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Star Wars: our future?

Is space the final frontier of warfare? Siddharth Trivedi explores whether the offensive capabilities of space infrastructure will be needed one day

The Star Wars franchise is close to the hearts of many around the world for depicting adventurous stories of love and loss throughout a fictional galaxy. The iconic series has continued to wow audiences since the release of A New Hope (1977) in its portrayal of epic space battles, featuring dogfights between the futuristic X-Wing and the sleek TIE Fighters.

With the highly anticipated upcoming release of the seventh chapter in the epic saga, The Force Awakens promises similarly breathtaking, intense space battles. But this makes one wonder: did the Death Star only exist “a long time ago in a galaxy far, far away”, or is it coming very soon near Earth? Are space battles in our near future?

Why not go to war?

In fiction, there are many reasons as to why space battles take place. In Star Wars, battles over key planets like Endor, were instrumental in overthrowing a galactic dictatorship, whilst Ender’s Game explores a defensive war against invading aliens.

But what about in reality? Whilst an alien invasion may not be a likely threat, the depletion of resources is. Allegedly, many current wars are centred on securing resources like food and oil. And what is currently the most valuable resource? Information. Information warfare is an upcoming field and is widely predicted to be the main cause of future wars in space.

Roughly 1300 satellites orbit the Earth, responsible for communication, GPS and planetary surveillance. A majority of the information gathered by satellites is used in modern warfare, providing important intel for strategic advantage in various military operations. The use of spy satellites has been common for many years now, with the US currently superior in terms of the sheer number of satellites. Clearly satellites are of high importance, not only to a country’s safety, but also to the global communications infrastructure.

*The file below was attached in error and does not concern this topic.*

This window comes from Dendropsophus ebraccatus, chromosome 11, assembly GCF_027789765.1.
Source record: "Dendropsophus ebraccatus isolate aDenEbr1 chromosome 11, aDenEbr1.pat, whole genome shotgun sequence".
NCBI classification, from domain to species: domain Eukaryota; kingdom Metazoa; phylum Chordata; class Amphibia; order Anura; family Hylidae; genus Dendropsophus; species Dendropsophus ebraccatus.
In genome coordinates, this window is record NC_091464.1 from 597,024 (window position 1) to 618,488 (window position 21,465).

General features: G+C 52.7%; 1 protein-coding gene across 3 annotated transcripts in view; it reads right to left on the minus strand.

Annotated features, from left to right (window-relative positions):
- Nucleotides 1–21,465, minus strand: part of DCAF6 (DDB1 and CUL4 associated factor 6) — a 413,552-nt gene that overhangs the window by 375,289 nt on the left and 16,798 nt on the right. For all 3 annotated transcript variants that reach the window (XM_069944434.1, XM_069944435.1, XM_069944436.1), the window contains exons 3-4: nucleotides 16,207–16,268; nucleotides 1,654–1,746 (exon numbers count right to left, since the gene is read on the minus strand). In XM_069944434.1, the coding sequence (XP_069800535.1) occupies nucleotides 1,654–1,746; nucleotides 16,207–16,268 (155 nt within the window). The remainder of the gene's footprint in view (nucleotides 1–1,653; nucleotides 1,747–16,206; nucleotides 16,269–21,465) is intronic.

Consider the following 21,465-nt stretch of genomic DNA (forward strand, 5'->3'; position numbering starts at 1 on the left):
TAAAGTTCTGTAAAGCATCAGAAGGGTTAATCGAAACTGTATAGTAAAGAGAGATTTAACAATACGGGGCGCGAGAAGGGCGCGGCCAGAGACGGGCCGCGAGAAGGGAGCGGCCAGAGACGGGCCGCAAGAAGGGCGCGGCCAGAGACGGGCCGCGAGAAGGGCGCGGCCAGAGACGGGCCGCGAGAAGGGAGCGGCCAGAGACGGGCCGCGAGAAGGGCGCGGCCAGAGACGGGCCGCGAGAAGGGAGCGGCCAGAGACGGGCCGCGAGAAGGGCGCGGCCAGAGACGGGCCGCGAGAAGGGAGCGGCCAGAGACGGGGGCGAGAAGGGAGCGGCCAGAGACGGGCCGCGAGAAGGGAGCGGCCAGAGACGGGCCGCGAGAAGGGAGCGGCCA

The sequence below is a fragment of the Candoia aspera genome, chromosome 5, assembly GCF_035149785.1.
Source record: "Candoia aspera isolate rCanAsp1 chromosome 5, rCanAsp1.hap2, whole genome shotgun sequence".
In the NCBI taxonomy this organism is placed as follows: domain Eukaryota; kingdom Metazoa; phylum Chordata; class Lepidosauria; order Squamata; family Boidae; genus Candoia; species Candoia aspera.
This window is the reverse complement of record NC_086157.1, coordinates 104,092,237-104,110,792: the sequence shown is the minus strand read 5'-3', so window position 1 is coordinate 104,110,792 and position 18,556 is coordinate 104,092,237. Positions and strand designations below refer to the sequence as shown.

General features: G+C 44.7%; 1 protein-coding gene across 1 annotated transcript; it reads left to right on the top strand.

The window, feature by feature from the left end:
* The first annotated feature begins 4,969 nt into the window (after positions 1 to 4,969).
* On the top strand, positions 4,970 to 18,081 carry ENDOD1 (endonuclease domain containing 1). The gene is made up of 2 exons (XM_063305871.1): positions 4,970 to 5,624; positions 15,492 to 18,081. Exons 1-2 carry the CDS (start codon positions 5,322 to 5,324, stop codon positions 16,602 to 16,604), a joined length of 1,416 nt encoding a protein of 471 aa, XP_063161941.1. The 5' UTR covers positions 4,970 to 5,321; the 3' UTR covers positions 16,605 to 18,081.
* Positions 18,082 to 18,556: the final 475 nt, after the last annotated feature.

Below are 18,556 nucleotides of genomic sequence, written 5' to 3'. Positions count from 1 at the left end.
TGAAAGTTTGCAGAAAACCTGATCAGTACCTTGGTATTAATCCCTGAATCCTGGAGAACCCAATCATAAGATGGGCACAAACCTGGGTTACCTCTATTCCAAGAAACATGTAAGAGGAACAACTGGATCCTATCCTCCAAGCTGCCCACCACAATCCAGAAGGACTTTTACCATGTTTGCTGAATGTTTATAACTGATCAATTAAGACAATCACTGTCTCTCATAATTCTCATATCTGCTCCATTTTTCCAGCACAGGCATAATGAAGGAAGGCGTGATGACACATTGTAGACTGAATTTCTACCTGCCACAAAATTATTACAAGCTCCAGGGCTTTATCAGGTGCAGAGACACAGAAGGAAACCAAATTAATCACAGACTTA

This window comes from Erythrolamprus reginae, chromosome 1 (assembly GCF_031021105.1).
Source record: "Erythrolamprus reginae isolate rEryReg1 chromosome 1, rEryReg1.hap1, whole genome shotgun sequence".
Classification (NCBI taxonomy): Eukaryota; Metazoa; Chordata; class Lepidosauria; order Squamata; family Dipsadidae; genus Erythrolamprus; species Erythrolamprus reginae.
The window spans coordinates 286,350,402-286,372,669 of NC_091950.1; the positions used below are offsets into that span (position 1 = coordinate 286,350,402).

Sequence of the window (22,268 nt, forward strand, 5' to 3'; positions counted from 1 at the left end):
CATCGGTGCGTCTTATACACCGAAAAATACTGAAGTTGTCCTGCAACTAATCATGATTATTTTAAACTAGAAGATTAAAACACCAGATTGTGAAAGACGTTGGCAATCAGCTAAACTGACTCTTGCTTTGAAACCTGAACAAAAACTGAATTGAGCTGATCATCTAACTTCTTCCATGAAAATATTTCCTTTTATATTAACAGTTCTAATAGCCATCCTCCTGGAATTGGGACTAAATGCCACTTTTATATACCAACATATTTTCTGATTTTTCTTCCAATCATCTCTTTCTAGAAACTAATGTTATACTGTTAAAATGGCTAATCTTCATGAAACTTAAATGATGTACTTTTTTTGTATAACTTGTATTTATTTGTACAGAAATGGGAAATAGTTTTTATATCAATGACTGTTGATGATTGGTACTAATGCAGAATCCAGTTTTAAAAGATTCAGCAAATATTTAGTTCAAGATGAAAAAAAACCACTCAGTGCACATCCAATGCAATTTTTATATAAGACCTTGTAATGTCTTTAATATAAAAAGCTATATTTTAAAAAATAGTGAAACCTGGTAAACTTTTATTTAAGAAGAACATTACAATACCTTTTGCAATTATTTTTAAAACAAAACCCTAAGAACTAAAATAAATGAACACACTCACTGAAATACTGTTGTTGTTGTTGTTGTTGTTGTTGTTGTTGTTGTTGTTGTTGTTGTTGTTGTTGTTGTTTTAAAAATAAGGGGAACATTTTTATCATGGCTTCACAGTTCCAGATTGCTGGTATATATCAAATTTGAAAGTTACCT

During the Cold War, the USSR and US invested heavily in boosting their offensive capabilities in space, only for both to independently drop their programs. The likelihood that a conflict could cripple the entire civilisation’s space-based infrastructure, resulting in a “Judgement Day”, was far too great.

Technology as it stands

Over the next five years, the US will be spending $5 billion on offensive and defensive capabilities in space. Though technology is far from X-wing standard, the US is investing heavily into Geosynchronous Space Situational Awareness Program (GSSAP) satellites and X-37B robotic space planes. Whilst their current objectives are to monitor all space-based infrastructure, they can easily be reprogramed with offensive capabilities.

Satellites can be downed in many ways: missiles can be used to destroy them completely, lasers can permanently disable sensors, orbits can be manually destabilised, and transmissions can be hijacked using radio waves.

Recently, the US Navy has developed the cheap and efficient Laser Weapons System (LaWS) that can shoot down drones and boats within a mile. The chance of enhancing LaWS to space does not appear to be a tall task. So maybe we will see some space battles, Star Wars style!

Watching Star Wars, and the extraordinary depiction of fictional space battles, may not be too far away from today's reality with the existence of LaWS and the imminent threat of information war. Though, in exchange for the pretty visuals, do be prepared to leave all forms of modern communication behind!

From Issue 10

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